Phillips’ assistant Jim Duquette is known for trading stud prospect Scott Kazmir for bust Victor Zambrano just 3 years later, and because Phillips’ moves, he tends to get less criticism (although, plenty all the same).

Can you imagine if the Mets had traded away Wright, Reyes, and Kazmir in a 3 year span?  Mets fans curse Duquette to this day over Kazmir who never turned out to be what was expected of him.  If Wright or Reyes had been traded away, Phillips would arguably be considered the worst GM of the decade.  The Mets would never have had the financial flexibility with Alomar and Cruz to go after Pedro Martinez, Carlos Delgado, Carlos Beltran, etc.  Perhaps some of those guys still come to the Mets, but even so, they play in Queens without Wright and Reyes.  The Mets wouldn’t have been NL East Champs in 2006, and they certainly wouldn’t have been in position to collapse in 2007.  The team would be even more of a laughingstock than some fans will have you believe they already are.

I guess the point of this post is…as bad as things are…when you’re a Mets fan…they could have been exponentially worse.

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Another Day, Another Loss

Coming off last night’s 1-0 victory over the Phils, the Mets had a shot to win their first road series against an NL team, and maybe even catapult themselves back into the playoff chase.  Unfortunately, that didn’t happen, and the Mets still have not won consecutive games since June 22 and 23.  With the loss the Mets fell back to a game below .500.

The Mets went on this road trip knowing their season was on the line and needing to win at least 4 of 6 against the Braves and Phillies.  Instead, they lost 4 of 6, and they’ve fallen to 9 games out of the division. As the series losses pile up (the Mets have yet to win a series on the road against an NL team), their season continues rolling down the path towards an early offseason.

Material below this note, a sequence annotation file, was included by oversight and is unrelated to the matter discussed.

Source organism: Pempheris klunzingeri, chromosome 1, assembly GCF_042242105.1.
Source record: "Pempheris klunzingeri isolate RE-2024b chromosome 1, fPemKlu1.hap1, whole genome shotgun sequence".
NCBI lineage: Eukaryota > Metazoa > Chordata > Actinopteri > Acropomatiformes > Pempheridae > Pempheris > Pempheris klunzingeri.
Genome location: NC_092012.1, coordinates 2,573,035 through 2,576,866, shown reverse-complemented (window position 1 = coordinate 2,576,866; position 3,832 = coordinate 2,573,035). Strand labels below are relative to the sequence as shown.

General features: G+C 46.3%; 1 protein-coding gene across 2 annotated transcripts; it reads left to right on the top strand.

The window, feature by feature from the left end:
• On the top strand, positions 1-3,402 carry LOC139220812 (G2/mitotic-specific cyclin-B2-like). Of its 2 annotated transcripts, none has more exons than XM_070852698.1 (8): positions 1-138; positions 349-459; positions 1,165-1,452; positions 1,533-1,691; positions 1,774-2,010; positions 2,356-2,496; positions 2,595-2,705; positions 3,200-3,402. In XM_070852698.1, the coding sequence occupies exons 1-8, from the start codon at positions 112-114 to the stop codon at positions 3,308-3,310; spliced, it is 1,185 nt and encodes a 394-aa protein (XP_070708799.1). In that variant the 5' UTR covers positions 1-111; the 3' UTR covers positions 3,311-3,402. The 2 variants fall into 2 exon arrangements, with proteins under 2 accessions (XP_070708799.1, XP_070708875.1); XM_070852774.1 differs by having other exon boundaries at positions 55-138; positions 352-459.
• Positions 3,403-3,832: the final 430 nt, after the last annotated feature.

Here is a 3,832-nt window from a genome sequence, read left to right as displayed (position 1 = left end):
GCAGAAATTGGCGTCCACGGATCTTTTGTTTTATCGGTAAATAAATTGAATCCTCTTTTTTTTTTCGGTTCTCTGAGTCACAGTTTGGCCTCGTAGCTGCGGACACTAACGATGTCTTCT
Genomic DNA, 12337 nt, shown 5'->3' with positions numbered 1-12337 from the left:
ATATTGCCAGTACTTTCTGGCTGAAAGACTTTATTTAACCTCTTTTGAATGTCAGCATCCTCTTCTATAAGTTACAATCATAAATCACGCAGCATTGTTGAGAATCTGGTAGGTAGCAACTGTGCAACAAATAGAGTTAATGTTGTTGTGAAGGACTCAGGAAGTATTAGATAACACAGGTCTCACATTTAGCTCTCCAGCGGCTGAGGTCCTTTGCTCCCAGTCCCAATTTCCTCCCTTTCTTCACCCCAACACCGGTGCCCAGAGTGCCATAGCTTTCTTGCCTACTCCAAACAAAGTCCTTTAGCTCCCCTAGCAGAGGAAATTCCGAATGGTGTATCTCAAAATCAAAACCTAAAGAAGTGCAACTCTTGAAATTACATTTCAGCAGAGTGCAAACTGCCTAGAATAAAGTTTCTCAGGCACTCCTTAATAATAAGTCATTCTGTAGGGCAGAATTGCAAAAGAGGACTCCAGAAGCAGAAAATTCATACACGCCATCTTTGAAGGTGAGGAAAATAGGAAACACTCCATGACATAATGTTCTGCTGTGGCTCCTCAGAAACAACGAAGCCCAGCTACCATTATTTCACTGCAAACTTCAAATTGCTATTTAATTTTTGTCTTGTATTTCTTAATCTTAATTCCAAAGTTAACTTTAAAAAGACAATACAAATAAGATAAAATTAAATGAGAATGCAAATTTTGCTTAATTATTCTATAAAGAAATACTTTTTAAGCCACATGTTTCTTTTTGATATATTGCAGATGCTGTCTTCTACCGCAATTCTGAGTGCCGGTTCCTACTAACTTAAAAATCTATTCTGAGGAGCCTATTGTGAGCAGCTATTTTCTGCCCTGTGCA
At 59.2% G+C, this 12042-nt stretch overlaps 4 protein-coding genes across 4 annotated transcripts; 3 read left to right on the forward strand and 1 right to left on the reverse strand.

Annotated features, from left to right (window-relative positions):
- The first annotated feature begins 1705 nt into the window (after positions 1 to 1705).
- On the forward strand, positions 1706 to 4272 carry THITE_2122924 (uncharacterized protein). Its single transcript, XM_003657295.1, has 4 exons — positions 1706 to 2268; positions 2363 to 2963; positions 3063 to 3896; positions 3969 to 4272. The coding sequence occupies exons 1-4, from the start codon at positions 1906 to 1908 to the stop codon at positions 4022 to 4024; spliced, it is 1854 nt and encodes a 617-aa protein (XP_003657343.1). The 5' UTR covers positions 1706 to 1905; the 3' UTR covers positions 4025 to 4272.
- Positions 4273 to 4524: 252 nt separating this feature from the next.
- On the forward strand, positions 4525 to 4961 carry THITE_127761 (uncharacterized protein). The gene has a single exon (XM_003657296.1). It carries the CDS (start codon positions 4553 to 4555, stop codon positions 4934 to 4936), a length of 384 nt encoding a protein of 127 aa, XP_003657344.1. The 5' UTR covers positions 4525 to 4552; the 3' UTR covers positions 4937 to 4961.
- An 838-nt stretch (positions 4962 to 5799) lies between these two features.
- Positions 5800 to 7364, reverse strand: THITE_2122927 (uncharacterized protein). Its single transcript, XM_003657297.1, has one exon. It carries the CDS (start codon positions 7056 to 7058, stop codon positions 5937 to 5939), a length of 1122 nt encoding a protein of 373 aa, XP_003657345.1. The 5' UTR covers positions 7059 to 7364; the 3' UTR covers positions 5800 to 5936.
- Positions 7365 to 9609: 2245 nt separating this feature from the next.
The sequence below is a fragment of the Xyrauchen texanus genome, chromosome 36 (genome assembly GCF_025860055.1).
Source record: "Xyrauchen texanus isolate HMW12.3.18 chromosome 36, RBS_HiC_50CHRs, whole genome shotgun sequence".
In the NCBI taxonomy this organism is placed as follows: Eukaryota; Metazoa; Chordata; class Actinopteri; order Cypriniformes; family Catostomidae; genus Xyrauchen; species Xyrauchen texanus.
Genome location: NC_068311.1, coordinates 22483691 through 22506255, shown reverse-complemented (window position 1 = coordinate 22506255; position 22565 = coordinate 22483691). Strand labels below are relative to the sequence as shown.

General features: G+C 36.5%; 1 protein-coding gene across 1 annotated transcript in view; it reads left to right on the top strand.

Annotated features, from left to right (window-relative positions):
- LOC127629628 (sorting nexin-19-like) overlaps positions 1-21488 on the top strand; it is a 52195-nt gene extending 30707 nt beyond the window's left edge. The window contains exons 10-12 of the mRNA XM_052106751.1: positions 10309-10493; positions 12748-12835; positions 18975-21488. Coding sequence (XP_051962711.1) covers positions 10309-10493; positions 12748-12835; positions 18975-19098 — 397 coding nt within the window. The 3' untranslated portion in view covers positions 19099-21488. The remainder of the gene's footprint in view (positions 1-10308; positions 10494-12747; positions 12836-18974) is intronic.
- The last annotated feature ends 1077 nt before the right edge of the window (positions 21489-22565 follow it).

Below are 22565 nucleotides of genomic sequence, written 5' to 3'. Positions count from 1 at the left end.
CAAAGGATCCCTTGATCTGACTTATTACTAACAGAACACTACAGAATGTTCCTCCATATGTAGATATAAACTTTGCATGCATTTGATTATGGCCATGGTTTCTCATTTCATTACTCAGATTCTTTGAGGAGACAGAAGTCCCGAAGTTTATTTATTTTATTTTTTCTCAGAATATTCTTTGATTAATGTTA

R.A. Dickey struggled in what was probably his worst game of the season, lasting just 3 innings and surrendering 6 runs.  He never seemed comfortable throwing either of his knuckleballs, throwing almost as many fastballs as knuckleballs in the first inning.  His stuff didn’t fool the Phillies today, they didn’t chase pitches, and managed to fight off even the good pitches Dickey made.

R.A. Dickey struggled in Philly giving up 6 runs in 3.0 innings

The offense scratched 2 runs across on Halladay early thanks to a Jose Reyes double, an Angel Pagan RBI single, 2 Pagan stolen bases, and an RBI infield single for Ike Davis.  The Phillies earned one back in the 2nd on a Jayson Werth Home Run that Carlos Beltran might have been able to rob had he not misjudged his position on the warning track.  In the third, the Phillies scored 5 runs on a Jose Reyes error and 7 hits, including a 3 run Home Run for Raul Ibanez and an RBI single by ex-Met Brian Schneider.  Reyes’s error was his third of the road trip, and each of the three has led to unearned runs that may have cost the Mets a game.

Jose Reyes bobbled a grounder in the 3rd that led to 5 runs

The Mets bullpen was solid, and the offense clawed back into the game pulling to within 6-5, and even getting the tying run into scoring position in the 9th.  Unfortunately, a Chris Carter groundout and a Jose Reyes fly out failed to bring Josh Thole in from 2nd, and Brad Lidge managed to close out a series win for the Phillies.

The Mets have a 6 game homestand against the Rockies and Phillies, and if they don’t win at least 4 of those games, they can probably change their stance from one eye on 2010 and one on 2011 to both eyes on the future.  With young players like Ike Davis, Fernando Martinez, and Ruben Tejada getting the majority of the starts down the stretch (so says Jerry Manuel…for now), the Mets may at least maintain a shred of intrigue, unlike the unfortunate stretch run last year.